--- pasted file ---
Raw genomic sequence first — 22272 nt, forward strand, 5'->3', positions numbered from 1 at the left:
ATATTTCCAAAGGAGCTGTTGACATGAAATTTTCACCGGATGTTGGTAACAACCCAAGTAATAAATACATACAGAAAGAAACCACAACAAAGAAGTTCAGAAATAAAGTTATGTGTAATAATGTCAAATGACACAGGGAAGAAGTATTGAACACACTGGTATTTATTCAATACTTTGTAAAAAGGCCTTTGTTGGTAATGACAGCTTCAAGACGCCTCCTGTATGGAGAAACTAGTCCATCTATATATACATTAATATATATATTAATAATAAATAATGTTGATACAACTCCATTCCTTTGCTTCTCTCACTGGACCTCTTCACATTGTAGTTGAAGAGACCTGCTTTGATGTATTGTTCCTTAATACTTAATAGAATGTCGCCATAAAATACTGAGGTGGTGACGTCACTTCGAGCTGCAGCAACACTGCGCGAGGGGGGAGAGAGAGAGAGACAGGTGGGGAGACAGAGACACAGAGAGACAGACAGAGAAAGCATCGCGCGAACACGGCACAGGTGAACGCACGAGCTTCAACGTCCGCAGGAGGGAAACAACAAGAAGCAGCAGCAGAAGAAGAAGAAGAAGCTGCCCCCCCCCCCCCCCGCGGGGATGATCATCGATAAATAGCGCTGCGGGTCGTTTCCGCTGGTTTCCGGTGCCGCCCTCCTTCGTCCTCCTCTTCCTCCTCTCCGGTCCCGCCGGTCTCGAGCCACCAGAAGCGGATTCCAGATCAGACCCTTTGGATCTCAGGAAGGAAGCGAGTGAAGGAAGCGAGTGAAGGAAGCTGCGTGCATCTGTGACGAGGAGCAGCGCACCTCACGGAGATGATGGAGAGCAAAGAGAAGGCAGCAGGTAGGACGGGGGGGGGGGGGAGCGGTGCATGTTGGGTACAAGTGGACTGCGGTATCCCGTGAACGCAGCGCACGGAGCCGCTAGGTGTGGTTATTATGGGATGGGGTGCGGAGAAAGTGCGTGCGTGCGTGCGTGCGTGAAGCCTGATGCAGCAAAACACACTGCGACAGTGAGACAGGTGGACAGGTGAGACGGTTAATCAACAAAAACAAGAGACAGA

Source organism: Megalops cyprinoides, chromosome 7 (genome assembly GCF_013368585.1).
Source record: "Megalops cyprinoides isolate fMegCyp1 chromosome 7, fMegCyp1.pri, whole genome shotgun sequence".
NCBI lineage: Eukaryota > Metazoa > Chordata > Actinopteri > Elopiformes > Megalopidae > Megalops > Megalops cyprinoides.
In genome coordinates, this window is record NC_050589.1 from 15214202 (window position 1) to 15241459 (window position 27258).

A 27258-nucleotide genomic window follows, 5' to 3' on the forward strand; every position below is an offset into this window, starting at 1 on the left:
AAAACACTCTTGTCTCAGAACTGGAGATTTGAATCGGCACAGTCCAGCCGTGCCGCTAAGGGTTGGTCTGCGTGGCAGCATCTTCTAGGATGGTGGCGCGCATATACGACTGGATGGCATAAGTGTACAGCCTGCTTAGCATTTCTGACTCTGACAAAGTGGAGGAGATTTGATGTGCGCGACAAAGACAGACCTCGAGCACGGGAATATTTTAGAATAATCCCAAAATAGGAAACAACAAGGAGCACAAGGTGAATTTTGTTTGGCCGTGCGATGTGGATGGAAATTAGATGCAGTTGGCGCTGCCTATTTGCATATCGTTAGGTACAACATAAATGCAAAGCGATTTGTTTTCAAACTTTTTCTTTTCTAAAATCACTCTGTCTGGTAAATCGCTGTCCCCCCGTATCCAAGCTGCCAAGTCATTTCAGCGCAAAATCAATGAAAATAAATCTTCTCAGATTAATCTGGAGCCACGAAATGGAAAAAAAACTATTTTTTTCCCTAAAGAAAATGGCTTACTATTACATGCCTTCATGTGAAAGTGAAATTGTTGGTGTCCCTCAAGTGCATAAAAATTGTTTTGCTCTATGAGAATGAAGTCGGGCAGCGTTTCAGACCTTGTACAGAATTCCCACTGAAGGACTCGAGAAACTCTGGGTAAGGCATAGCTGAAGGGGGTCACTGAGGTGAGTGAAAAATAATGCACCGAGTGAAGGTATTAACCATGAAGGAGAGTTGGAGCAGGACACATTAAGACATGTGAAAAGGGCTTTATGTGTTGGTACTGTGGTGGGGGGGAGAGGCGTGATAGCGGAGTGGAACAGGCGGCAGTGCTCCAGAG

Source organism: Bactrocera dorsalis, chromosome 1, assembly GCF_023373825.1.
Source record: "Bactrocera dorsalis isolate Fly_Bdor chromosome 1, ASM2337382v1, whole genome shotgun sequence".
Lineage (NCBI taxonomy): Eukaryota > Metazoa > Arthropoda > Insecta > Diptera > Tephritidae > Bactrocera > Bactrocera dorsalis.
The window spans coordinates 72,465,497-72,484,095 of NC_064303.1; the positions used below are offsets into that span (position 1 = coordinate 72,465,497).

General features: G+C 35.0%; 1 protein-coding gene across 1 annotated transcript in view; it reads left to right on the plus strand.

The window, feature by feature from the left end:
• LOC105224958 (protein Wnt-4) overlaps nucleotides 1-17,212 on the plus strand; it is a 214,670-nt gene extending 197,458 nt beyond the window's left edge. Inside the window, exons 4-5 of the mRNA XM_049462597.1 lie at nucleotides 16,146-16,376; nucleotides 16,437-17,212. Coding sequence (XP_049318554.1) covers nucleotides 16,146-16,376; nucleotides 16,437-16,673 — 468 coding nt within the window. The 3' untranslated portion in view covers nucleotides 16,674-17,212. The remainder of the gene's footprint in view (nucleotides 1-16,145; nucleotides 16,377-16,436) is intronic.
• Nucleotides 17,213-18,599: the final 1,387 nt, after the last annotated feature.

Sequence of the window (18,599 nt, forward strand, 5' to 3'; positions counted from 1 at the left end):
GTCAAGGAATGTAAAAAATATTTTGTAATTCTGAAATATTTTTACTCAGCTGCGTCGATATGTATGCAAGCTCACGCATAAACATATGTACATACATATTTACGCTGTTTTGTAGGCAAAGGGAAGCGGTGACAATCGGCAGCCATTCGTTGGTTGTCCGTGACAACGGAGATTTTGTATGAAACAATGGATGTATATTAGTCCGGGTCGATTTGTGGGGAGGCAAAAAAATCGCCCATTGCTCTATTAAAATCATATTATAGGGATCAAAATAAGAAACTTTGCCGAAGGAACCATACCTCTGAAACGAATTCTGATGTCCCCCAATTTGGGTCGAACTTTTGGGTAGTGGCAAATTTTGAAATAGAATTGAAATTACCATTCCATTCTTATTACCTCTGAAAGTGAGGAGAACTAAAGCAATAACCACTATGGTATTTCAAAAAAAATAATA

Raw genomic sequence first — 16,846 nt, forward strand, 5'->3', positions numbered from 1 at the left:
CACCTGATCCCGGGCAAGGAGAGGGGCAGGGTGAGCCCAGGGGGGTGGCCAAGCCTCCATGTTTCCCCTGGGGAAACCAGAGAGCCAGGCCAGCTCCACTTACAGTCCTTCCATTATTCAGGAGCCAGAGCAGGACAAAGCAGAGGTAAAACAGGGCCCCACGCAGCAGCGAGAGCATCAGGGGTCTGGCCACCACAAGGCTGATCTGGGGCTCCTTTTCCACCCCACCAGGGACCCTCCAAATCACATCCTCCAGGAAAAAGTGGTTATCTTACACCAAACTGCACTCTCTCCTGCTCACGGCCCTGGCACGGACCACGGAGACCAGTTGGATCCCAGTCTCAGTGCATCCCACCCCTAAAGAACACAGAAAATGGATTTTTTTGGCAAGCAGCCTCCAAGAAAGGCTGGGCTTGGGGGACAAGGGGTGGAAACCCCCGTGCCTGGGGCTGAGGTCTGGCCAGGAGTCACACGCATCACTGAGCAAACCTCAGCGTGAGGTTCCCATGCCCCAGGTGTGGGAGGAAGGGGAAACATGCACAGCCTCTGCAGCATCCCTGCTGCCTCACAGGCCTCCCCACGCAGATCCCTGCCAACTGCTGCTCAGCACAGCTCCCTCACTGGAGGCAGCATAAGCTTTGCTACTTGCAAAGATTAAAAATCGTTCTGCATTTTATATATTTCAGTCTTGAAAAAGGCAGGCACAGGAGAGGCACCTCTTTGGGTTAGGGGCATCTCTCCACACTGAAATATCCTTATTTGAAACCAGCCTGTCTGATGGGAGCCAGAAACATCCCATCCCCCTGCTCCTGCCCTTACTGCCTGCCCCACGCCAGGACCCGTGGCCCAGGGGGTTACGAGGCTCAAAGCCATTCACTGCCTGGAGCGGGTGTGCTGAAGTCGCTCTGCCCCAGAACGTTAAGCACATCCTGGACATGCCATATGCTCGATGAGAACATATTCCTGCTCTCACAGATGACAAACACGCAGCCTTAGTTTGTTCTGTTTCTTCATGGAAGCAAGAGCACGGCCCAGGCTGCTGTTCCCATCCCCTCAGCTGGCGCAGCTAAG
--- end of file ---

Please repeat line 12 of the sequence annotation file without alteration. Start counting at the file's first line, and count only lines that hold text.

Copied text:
The window spans coordinates 72,465,497-72,484,095 of NC_064303.1; the positions used below are offsets into that span (position 1 = coordinate 72,465,497).